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  1. #1
    Hi,

    I'm trying to cut some parts from 5mm black acrylic and what I'm finding is that cutting on the short axis I get a decently smooth cut, but along the long axis I get a kind of streak of roughness, but it is not across the whole cut depth. Can anybody suggest what is causing this? I did cut in multipul passes and then did a finish pass a well. I'm using a 3.17mm cutter and went at half the speed GWizard suggested, halving both the mm/min and the spindle RPM.

    The rough part is slightly inset from the rest of the cut, not proud, is that means anything. Also the rough part is at the top of the cut so it seems like things improve as the cuts go deeper.

    Here are a couple of photos.



  2. #2
    Ahh, I just looked at the sheet I cut the part from and it seems to have a better finish on it. I used conventional milling as GWizzard suggested but it looks like climb is better?

    I'd still like to know why it is okay on the other axis though and what causes it to look bad just on one of the passes.

  3. #3
    I was going to suggest climb milling, not sure what the reasons are but on the signmaking forum I use when the question comes up people always say you get a better finish with acrylic using climb rather than conventional milling.

  4. #4
    isnt slowing the spindle speed down a bad thing for acrylic? i'll be honest though that looks like crap on the bit, it's not melting the protective sheet to the router bit or anything daft like that is it?

  5. #5
    Slowing the spindle down shouldn't be an issue if I keep the feedrate proportional, right? The chipload is the important thing I think. Still, maybe it will cut smoother if it is faster, I should try.

    I might also simply need to try another cutting bit, perhaps this one is slightly damaged.

  6. #6
    Quote Originally Posted by Tenson View Post
    Slowing the spindle down shouldn't be an issue if I keep the feedrate proportional, right?
    I think that's right but dont see it would help for this, i could be wrong.

    Quote Originally Posted by Tenson View Post
    The chipload is the important thing I think.
    Yea its a good indication that things are working well, i.e you want chips not dust, chips not spirals, though this is probably different for different materials.

    Quote Originally Posted by Tenson View Post
    I might also simply need to try another cutting bit, perhaps this one is slightly damaged.
    Are you only getting this in soft stuff "plastics" or what, it could be the deflection/accuracy thing seen in climb vs conventional.

    .Me
    .Me

  7. If your chip evacuation is not sufficient then this is normally the cause of this. Do you use a decent vacuum to remove the chips as they are being cut? What tends to happen is if you start to recut the same chips they become hot and rub and "smear" around the cutter and are deposited on to the material edge and result in what you see in your picture!.. thats what ive come across in the past.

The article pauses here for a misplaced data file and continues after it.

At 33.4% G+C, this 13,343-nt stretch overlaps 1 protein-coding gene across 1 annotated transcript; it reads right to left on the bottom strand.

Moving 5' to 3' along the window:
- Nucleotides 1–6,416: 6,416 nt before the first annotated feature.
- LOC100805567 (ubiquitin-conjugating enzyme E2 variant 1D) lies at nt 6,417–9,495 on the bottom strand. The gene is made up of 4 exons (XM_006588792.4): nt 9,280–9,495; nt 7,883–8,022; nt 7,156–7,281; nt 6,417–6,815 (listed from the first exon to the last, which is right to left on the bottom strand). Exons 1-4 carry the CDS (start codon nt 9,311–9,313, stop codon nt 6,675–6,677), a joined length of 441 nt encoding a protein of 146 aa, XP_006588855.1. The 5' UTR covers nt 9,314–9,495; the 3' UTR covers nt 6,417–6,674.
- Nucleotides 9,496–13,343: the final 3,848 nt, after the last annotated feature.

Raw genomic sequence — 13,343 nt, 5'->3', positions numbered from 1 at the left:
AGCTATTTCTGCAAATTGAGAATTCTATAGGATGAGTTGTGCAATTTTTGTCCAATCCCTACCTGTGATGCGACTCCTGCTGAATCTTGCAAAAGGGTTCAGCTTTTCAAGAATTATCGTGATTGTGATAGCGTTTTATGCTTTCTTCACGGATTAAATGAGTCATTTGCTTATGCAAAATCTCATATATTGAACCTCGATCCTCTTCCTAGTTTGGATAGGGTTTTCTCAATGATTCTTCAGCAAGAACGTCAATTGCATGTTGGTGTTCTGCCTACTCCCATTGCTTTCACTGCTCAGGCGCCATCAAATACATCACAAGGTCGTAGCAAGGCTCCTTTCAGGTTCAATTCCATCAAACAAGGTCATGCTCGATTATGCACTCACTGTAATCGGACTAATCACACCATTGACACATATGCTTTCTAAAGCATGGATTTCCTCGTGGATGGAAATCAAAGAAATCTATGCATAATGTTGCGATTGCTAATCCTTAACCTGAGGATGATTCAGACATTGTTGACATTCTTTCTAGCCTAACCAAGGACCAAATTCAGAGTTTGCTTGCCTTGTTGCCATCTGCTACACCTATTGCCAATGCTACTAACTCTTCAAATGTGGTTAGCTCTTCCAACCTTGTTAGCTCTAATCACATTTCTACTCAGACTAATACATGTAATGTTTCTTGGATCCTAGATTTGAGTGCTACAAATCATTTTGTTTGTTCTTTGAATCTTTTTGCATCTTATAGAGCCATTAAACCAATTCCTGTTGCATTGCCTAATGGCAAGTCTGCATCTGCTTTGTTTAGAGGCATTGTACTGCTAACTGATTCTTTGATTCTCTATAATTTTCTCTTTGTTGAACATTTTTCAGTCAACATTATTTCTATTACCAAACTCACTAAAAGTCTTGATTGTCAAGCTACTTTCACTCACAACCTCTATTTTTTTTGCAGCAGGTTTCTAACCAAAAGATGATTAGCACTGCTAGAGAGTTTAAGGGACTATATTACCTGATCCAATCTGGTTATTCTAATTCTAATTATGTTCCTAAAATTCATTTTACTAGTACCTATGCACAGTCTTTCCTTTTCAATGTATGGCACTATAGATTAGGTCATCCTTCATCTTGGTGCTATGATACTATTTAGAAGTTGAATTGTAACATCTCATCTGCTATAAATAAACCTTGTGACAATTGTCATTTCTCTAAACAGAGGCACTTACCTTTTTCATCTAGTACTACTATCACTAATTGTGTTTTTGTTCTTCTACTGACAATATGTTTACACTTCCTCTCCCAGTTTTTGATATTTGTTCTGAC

Failing that use some wet+dry like 1200 grit to clean the edge then give it a lick with a blowtorch preferably using MAP Gas as this burns hotter and has less oxygen content so less contamination of the plastics edge.

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  9. #8
    I do have a vacuum but maybe it's not working well enough in that direction of cut. I'll have a closer look tomorrow and also try another bit.

    This needs much more than 1200grit, even with 150grit it takes a bit of work to remove the recess where the rough part is!

    How much of a finishing pass do you chaps recommend for acrylic? I was using 0.3mm but maybe if I used more, it would sort it out?

  10. #9
    From the images in the first post it looks like the machine slightly lost position after a few passes, then continued as normal. Tricky to explain, but what I think happened is at the depth of the poor finish the machine lost position and moved further away from this cut, but not by much, such that on the subsequent passes the cutter didn't quite touch the first bit that was cut, but did stick hot swarf to it, hence the poorer finish. Meanwhile the cutter would have cut more from the waste piece, over the full height - hence the better finish on that part. I've seen this happen on my machine when a part hasn't been clamped well, so it moves ever so slightly giving the same effect. Could be the same here...


    Quote Originally Posted by Tenson View Post
    Slowing the spindle down shouldn't be an issue if I keep the feedrate proportional, right? The chipload is the important thing I think.
    Spot on...

    Precisely what feedrate, spindle speed and depth of cut were you using?
    Old router build log here. New router build log here. Lathe build log here.
    Electric motorbike project here.

  11. #10
    Hi Jonathan,

    I had it pretty well clamped I think. Please remember the roughness doesn't seems recessed from the rest of the cut, so possibly not just re-cut chips embedded in it?

    I was using:

    700mm/min
    11,000RPM
    2 flute 3.17mm cutter
    1mm multiple passes
    0.3mm finishing pass

    I'm not sure how it would have lost position at such a low feedrate. I guess I might need to check the rotating ballnuts to make sure the cogs aren't working loose.

    By the way I got my vacuum extraction working just the other day.


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